As I mentioned in my post of 3.28, many Muslim rulers of India, including the Mughals, were Farsi-speaking, and so Farsi was a court language in India for a fair amount of its history. These rulers came not only directly from now Iran, as the rulers of Golconda I described in my post of 3.28, but also from what may be called Greater Persia, which includes the parts of Afghanistan and Central Asia that were for much of history under the same control as now Iran and populated by people who speak Farsi or closely related languages. Until the nineteenth century, Farsi was in relatively common use in India, at least in certain circles, and many Iranians traveled to and lived in India to seek their fortunes.
Given this history, Farsi influence has great in Urdu, the language of Pakistan, which even uses, like Farsi, a modified Arabic script. I am told by an Iranian-American friend and reader of the blog that an Urdu speaker once told my friend that he could understand my friend’s Farsi. If so, it must be relatively easy for a Farsi speaker to learn Urdu and vice versa.
I had learned from prior research that “biryani” (as in the Indian rice dish) was derived from the Farsi word for frying or roasting, and so got my hopes up that there would be a Persian equivalent of the dish–a sort of ur-biryani that was transported to India. Ordering a beriani in Esfahan, I received something like a fried hamburger patty, and so learned that given the extensive use of Farsi in India, there must be many things that have Farsi names but are purely from the subcontinent. [Post on Iranian food to come.]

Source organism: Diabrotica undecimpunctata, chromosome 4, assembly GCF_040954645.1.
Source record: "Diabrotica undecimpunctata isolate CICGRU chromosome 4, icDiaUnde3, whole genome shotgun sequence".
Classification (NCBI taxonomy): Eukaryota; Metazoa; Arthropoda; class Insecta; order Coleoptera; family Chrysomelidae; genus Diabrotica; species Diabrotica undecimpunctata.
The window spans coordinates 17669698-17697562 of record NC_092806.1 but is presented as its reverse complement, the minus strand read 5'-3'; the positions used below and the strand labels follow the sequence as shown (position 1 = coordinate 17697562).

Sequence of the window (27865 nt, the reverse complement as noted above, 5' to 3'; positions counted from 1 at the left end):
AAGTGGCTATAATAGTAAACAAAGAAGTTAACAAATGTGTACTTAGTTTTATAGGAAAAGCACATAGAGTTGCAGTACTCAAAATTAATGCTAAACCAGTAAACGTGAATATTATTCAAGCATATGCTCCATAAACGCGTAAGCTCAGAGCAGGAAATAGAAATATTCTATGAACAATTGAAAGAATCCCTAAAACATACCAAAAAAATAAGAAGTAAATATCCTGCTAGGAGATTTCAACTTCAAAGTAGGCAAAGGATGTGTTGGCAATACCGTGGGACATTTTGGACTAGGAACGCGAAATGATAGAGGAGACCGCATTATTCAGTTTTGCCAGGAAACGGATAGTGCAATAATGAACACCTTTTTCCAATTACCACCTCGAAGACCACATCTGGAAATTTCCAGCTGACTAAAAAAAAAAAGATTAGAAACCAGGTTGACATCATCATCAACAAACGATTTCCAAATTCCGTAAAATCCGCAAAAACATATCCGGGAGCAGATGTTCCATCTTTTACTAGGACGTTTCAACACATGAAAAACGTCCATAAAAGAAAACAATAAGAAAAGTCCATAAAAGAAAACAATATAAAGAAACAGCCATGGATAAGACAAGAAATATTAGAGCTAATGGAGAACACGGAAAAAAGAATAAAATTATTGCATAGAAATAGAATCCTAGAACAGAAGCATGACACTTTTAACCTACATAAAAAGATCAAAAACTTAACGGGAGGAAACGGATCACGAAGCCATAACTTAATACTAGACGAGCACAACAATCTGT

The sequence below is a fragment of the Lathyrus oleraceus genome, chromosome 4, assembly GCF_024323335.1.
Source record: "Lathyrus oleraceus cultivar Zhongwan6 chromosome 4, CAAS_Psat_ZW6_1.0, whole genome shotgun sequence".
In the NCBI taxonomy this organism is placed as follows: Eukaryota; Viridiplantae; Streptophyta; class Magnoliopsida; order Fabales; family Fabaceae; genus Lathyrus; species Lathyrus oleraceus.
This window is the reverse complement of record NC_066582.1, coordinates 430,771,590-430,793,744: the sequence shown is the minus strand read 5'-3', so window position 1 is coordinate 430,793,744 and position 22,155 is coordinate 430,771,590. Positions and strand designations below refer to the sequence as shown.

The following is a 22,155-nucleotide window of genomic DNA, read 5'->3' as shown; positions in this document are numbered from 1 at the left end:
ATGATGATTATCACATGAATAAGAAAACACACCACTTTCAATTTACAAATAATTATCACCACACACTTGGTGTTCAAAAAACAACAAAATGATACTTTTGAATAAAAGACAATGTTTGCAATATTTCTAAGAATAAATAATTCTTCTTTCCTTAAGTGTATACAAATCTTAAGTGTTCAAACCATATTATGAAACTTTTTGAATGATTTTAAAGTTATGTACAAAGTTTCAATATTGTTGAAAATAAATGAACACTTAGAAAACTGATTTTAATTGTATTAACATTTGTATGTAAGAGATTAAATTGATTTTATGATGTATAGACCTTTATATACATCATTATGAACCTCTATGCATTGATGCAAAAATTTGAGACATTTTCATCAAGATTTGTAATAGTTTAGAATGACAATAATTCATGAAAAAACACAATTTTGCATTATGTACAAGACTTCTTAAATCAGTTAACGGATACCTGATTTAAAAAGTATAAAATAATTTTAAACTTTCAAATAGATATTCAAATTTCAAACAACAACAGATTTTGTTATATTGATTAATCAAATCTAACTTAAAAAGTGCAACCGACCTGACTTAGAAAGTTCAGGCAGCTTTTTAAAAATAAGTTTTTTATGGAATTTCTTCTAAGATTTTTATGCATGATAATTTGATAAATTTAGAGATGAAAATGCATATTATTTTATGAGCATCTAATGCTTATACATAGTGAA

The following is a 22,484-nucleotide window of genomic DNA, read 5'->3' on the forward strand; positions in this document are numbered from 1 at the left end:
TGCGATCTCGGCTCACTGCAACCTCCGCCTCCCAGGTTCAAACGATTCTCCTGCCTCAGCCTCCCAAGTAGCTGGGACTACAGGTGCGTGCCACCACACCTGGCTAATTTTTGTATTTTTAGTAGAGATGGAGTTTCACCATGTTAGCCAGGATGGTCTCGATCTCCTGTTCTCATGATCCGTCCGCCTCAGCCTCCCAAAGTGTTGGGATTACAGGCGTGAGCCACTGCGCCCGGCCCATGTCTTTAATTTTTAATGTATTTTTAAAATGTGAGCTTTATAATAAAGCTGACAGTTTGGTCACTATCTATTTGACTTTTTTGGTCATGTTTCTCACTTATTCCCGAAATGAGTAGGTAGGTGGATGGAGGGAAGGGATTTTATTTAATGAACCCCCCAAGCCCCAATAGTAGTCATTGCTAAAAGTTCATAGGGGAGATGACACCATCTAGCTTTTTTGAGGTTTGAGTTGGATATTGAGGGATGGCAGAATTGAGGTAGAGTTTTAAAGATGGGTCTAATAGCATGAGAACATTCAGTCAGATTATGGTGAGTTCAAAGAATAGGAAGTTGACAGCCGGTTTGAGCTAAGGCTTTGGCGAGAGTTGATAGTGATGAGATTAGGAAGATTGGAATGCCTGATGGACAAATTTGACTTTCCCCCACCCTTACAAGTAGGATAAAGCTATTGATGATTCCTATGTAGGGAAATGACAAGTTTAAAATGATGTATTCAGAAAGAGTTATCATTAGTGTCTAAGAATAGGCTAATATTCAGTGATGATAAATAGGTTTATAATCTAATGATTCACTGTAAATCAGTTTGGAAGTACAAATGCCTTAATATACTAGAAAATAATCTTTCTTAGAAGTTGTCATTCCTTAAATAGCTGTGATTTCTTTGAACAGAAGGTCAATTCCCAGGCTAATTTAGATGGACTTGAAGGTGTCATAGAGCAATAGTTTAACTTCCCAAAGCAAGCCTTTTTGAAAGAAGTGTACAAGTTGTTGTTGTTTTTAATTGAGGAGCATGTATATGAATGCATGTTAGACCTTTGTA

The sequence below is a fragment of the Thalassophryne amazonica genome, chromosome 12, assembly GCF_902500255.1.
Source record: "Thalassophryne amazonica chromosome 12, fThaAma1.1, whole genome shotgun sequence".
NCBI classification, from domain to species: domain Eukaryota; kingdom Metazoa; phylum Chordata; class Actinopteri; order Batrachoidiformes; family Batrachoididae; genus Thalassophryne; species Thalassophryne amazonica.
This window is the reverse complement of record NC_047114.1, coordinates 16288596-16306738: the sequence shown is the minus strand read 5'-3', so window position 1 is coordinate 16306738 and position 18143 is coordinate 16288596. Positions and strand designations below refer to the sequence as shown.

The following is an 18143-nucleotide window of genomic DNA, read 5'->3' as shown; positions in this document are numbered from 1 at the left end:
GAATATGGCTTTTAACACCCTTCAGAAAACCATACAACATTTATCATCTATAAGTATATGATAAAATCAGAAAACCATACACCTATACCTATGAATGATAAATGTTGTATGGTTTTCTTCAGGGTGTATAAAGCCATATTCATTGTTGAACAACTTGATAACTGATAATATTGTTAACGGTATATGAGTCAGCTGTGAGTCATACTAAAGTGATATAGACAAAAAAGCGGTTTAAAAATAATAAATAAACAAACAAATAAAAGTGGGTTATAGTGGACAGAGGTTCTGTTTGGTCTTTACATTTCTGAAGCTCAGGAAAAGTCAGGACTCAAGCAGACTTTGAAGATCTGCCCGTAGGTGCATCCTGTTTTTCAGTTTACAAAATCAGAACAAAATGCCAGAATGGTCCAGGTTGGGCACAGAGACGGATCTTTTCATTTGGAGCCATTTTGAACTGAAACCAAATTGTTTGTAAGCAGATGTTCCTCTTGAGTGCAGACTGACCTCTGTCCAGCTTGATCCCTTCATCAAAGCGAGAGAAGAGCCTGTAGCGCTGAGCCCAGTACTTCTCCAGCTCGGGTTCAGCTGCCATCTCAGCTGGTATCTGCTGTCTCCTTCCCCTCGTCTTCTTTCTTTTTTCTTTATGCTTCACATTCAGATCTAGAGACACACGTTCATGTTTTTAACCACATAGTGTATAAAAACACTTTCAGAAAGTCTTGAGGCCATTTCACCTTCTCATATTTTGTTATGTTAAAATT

Modern Cultural. Iranian people may to a certain extent look down on India today, and to a certain extent Iran and Iranian culture have held the position of a superior to India over history, but there are still many contemporary connections between Iran and India. Indian movies are popular in Iran, although perhaps not as popular as American movies. We’ve spoken to and heard of Iranians who have either studied in India or plan to study in India for its relatively low cost and high quality of education. In addition to its well-established universities, India is of course a free society and affords many opportunities to learn about the world not available in Iran.
Zoroastrians. Deserving its own category is the Zoroastrian connection. At the time of the Arab conquest of the Sassanid Empire in the seventh century, a significant population of Iranians fled Iran for India. Known as Parsis, they retain their Zoroastrian faith and form a discrete minority population in India, centered around Bombay. The Parsis of India today see themselves as Indians and not Iranians (they speak Gujarati, the language of Gujarat, India, where they first settled after leaving Iran), but maintain their historical and religious links to Iran. Parsis travel to Iran for pilgrimage and communicate with Iranian Zoroastrians on theological matters, and there has also been intermarriage between the Zoroastrians of Iran and India (perhaps helpful, given their limited populations in both places–perhaps 70,000 in India and 40,000 in Iran). We have been told that there has been some financial support from India to Iran (the Indian Parsis have been very successful, financially), and a Indian Parsi community exists in Yazd, Iran, a center of Iranian Zoroastrians. [Post on Zoroastrianism to come.]